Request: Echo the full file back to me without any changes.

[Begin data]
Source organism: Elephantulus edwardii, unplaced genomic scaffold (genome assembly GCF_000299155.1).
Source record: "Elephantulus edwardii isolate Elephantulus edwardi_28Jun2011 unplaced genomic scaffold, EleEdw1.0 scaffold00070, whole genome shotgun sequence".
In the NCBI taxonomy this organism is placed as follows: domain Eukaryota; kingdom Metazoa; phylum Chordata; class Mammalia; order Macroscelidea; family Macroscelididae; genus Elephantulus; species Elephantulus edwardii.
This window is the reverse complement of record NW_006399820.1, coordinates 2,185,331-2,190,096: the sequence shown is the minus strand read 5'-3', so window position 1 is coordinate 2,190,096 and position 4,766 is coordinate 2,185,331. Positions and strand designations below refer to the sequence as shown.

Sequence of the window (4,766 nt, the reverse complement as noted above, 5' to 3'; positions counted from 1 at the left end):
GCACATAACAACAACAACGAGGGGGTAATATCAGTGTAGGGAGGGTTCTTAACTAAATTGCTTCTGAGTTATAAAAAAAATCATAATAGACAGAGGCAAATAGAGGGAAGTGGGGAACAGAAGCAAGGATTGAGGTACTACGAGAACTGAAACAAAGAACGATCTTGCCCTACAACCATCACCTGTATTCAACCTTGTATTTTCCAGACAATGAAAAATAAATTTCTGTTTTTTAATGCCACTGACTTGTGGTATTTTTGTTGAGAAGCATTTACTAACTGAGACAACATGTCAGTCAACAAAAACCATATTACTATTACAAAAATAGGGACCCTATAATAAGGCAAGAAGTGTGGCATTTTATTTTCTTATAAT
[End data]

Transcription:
Source organism: Elephantulus edwardii, unplaced genomic scaffold (genome assembly GCF_000299155.1).
Source record: "Elephantulus edwardii isolate Elephantulus edwardi_28Jun2011 unplaced genomic scaffold, EleEdw1.0 scaffold00070, whole genome shotgun sequence".
In the NCBI taxonomy this organism is placed as follows: domain Eukaryota; kingdom Metazoa; phylum Chordata; class Mammalia; order Macroscelidea; family Macroscelididae; genus Elephantulus; species Elephantulus edwardii.
This window is the reverse complement of record NW_006399820.1, coordinates 2,185,331-2,190,096: the sequence shown is the minus strand read 5'-3', so window position 1 is coordinate 2,190,096 and position 4,766 is coordinate 2,185,331. Positions and strand designations below refer to the sequence as shown.

Sequence of the window (4,766 nt, the reverse complement as noted above, 5' to 3'; positions counted from 1 at the left end):
GCACATAACAACAACAACGAGGGGGTAATATCAGTGTAGGGAGGGTTCTTAACTAAATTGCTTCTGAGTTATAAAAAAAATCATAATAGACAGAGGCAAATAGAGGGAAGTGGGGAACAGAAGCAAGGATTGAGGTACTACGAGAACTGAAACAAAGAACGATCTTGCCCTACAACCATCACCTGTATTCAACCTTGTATTTTCCAGACAATGAAAAATAAATTTCTGTTTTTTAATGCCACTGACTTGTGGTATTTTTGTTGAGAAGCATTTACTAACTGAGACAACATGTCAGTCAACAAAAACCATATTACTATTACAAAAATAGGGACCCTATAATAAGGCAAGAAGTGTGGCATTTTATTTTCTTATAAT